Disruptions occur. They can take many different forms, and can have any number of impacts ranging from the negligible to the catastrophic. Over the last few years there have been numerous examples of disruptions affecting the UK including the volcanic ash cloud, severe weather, IT issues (some malicious), pandemic illness, social unrest and the financial crisis. These disruptions, combined with localised incidents such as fires, floods and utilities failures suggest that it is not a case of if an organisation will be affected by a disruption, but when.
Business Continuity Management (BCM) is a process which allows an organisation to put measures in place to reduce the likelihood of a disruption occurring in the first place, and/or the impact a disruption would have if it was to occur. This increases resilience within the organisation, placing it in a stronger position to continue its key activities in the event of a disruption, albeit perhaps at reduced levels.
Within the University, work is being carried out with each Academic School and Service Area, in order to identify activities for which continuity arrangements are required. These arrangements will document what needs to be done in order to reinstate each activity to an acceptable level within an acceptable timescale, should a disruption occur.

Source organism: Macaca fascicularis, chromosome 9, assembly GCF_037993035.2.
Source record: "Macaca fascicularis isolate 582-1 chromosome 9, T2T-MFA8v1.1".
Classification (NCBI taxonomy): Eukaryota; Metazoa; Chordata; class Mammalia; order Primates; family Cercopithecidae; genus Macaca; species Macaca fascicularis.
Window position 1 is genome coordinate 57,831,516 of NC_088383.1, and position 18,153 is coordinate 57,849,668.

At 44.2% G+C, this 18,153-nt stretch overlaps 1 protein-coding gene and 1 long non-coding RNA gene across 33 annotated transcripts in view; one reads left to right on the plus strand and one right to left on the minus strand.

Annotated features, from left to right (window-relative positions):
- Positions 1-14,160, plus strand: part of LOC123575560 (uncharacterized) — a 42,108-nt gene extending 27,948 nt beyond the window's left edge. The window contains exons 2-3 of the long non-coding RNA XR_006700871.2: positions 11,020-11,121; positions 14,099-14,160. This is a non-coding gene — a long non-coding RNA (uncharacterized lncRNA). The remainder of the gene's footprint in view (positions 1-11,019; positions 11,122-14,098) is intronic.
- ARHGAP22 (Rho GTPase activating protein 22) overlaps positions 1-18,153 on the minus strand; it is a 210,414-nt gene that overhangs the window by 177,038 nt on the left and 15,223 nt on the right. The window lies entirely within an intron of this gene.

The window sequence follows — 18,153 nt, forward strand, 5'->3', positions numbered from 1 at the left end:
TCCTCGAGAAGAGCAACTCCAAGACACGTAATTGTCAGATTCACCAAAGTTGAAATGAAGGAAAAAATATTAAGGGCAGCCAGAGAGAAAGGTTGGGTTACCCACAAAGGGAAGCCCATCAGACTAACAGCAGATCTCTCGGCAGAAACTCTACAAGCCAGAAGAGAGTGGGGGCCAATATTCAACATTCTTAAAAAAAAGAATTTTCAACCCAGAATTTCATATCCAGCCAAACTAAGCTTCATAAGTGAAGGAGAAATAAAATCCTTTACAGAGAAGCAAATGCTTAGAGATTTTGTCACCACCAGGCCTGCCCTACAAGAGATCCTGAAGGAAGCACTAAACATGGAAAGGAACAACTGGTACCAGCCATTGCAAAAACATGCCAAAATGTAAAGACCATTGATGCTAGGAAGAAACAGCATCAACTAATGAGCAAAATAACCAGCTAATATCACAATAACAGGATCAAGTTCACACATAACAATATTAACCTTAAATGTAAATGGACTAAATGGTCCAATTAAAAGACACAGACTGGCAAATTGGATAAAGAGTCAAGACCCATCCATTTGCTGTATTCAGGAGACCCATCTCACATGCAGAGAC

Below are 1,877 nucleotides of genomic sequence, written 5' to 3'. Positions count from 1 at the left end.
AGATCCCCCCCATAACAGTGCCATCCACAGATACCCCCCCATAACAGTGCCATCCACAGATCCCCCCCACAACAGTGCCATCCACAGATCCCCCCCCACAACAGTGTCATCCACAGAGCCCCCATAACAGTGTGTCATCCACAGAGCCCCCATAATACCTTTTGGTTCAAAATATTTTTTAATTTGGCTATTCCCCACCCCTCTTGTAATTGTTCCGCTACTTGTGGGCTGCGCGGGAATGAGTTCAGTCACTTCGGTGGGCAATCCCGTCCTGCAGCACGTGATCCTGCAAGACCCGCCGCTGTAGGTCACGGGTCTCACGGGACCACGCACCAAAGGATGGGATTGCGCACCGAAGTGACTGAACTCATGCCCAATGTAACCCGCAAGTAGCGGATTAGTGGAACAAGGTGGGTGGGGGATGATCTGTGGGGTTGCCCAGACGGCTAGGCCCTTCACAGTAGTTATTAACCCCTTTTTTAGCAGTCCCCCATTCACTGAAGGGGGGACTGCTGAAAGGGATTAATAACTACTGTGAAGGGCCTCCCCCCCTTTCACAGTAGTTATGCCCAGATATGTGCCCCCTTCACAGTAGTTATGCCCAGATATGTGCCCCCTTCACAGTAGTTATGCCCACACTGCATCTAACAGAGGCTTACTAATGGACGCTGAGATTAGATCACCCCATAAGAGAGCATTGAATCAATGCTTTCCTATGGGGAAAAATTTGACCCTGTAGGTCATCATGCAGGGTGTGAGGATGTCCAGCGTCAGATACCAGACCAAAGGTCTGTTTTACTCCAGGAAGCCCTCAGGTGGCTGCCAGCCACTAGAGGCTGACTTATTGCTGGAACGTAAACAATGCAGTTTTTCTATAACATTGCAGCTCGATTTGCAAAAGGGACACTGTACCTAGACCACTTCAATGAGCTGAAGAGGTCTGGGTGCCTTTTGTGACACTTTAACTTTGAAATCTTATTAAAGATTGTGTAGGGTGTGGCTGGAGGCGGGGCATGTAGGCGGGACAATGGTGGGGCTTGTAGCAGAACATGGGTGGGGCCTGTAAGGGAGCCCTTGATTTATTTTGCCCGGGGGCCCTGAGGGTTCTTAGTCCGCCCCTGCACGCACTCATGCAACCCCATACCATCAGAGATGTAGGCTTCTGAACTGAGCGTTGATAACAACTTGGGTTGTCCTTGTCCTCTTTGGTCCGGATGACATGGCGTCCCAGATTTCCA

The Head of SEC is available to provide guidance and assistance; however each School and Service Area is responsible for their own continuity.
As well as the local level continuity arrangements which will be in place, an overarching Major Incident Response Plan has been written which will guide the University response to any major incident or wider scale disruption it faces. This plan addresses issues such as response teams, priority actions and internal and external communications.
During an incident, the University will communicate with staff and students primarily via the homepage, but may also use email and the University Facebook and Twitter feeds.
Get in touch with the Safety, Environment and Continuity team.